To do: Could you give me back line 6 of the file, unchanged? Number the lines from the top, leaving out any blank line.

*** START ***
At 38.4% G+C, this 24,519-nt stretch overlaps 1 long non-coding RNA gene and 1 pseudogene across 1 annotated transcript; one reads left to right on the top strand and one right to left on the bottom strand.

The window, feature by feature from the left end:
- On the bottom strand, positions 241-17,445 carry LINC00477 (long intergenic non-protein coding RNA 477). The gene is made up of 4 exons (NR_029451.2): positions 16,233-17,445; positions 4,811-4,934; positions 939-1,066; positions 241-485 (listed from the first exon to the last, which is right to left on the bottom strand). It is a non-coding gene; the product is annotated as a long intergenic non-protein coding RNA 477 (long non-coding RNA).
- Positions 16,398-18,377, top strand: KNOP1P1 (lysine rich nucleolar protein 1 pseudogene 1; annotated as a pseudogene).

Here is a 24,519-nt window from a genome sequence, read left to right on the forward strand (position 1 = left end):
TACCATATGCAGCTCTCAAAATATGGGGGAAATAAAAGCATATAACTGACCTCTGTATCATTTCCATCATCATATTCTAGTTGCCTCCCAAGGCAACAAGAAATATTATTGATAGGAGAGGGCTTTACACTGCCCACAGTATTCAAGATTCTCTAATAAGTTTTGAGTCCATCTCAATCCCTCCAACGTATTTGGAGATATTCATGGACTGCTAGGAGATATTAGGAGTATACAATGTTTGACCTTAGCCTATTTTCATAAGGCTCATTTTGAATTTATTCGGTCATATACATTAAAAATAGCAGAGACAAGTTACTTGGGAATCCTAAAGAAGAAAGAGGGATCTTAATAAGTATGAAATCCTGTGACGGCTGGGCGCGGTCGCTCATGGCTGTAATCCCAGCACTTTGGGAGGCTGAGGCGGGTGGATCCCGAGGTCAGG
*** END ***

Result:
TACCATATGCAGCTCTCAAAATATGGGGGAAATAAAAGCATATAACTGACCTCTGTATCATTTCCATCATCATATTCTAGTTGCCTCCCAAGGCAACAAGAAATATTATTGATAGGAGAGGGCTTTACACTGCCCACAGTATTCAAGATTCTCTAATAAGTTTTGAGTCCATCTCAATCCCTCCAACGTATTTGGAGATATTCATGGACTGCTAGGAGATATTAGGAGTATACAATGTTTGACCTTAGCCTATTTTCATAAGGCTCATTTTGAATTTATTCGGTCATATACATTAAAAATAGCAGAGACAAGTTACTTGGGAATCCTAAAGAAGAAAGAGGGATCTTAATAAGTATGAAATCCTGTGACGGCTGGGCGCGGTCGCTCATGGCTGTAATCCCAGCACTTTGGGAGGCTGAGGCGGGTGGATCCCGAGGTCAGG